Federal Judge Amy Berman Jackson’s decision to push back a scheduled pretrial hearing in the Manafort trial has raised suspicions that the onetime Trump campaign executive might be pursuing a plea deal with prosecutors after he was convicted of tax evasion and campaign finance violations last month.

Manafort

Per the Washington Post, Manafort, 69, who is facing a potentially lengthy stay in prison, may be looking to cut a deal after President Trump has refused to confirm whether he would pardon Manafort after the trial – though Trump has famously praised Manafort for refusing to “break” during his trial, and even gone so far as to suggest that the DOJ shouldn’t be allowed to flip suspects.

Sources “close to Manafort” told WaPo that his legal team recently engaged in negotiations with the special counsel’s office over a possible plea agreement. The talks are still in their early stages and there is no indication that they will lead to a deal, but the idea that Manafort – who has adamantly refused to cooperate even as other Trump associates have agreed to turn state’s evidence – would even consider “flipping” could indicate an important shift in his legal team’s strategy. Manafort was convicted last month in Virginia of bank fraud and tax evasion. A mistrial was declared on 10 other counts, and prosecutors have dropped their prosecution.

But while the details of the negotiations aren’t publicly known, reports that Manafort would even consider flipping could rattle the Trump administration.

Earlier this summer, Kevin M. Downing, an attorney for Manafort, said there was “no chance” his client would flip and cooperate with prosecutors.

However, Manafort’s current willingness to engage in talks could rattle Trump, who in the past has praised his former campaign chairman for his unwillingness to cooperate with the special counsel.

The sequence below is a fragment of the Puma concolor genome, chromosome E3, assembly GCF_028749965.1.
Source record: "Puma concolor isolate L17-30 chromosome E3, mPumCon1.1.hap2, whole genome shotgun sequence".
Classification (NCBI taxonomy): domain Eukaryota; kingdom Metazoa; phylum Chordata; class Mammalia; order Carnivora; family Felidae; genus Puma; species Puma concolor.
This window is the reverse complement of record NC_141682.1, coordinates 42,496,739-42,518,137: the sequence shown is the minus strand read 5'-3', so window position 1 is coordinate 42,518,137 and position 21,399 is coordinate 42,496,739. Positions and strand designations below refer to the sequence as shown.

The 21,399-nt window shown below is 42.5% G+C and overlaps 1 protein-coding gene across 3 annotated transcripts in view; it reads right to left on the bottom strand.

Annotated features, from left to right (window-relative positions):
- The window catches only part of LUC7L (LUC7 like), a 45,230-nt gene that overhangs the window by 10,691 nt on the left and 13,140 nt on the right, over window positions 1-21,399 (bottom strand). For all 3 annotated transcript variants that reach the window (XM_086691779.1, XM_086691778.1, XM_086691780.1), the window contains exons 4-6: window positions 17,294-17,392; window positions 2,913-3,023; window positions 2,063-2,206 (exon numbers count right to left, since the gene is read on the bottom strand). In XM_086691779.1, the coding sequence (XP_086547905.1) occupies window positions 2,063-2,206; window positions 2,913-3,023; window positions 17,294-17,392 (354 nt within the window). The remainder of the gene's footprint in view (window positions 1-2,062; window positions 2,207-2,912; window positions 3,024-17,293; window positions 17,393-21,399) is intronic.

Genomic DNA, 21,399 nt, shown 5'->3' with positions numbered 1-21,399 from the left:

Opening statements in Manafort’s second trial, which will take place in a Washington court, are set to begin Sept. 24. He is facing charges of failing to register as a foreign lobbyist. The charges brought against Manafort stem from behavior that occurred before he joined the Trump campaign, and are primarily tied to his lobbying work for former Ukrainian President Viktor Yanukovich.

In other news, Courthouse News reported late Tuesday that prosecutors have secured testimony from a former Manafort lawyer, who could be called to testify against his one-time client during the trial. Manafort’s team is pushing to have the witness barred.

The testimony of a lawyer who handled Manafort’s filings could be pivotal to the government’s case, but Manafort wants the evidence barred from trial.

Attorney-client privilege typically shields attorneys from having to disclose what their clients tell them in confidence, but there are some exceptions to the privilege rule, including when an investigative subject lies to his attorney, after which the attorney inadvertently passes those lies on to the government.

U.S. Chief District Judge Beryl Howell ruled in October last year that the crime-fraud exception applies since Manafort “likely violated federal law by making, or conspiring to make materially false statements and misleading omissions” on Foreign Agent Registration Act submissions and that the attorney could be compelled to answer seven specific questions.

The lawyer is not named in the government’s court filings, but prosecutors identified Akin Gump attorney Melissa Laurenza in an exhibit filed late last month in their bid to access some of the attorney’s communications with Manafort.

Of course, Manafort should take some comfort in the president’s praise, as well as Trump lawyer Rudy Giuliani’s assurances that Trump wouldn’t pardon Manafort or any of his other former political allies ‘until the Mueller probe is over’. That would appear to be a significant hint to Manafort that he can count on being pardoned if he steps up and eats the charges. But, then again, it’s hardly a guarantee. And Manafort, who has been sitting in a jail cell since his bail was revoked in June, likely doesn’t want to risk spending the rest of his life behind bars to protect a man who fired him after six months.

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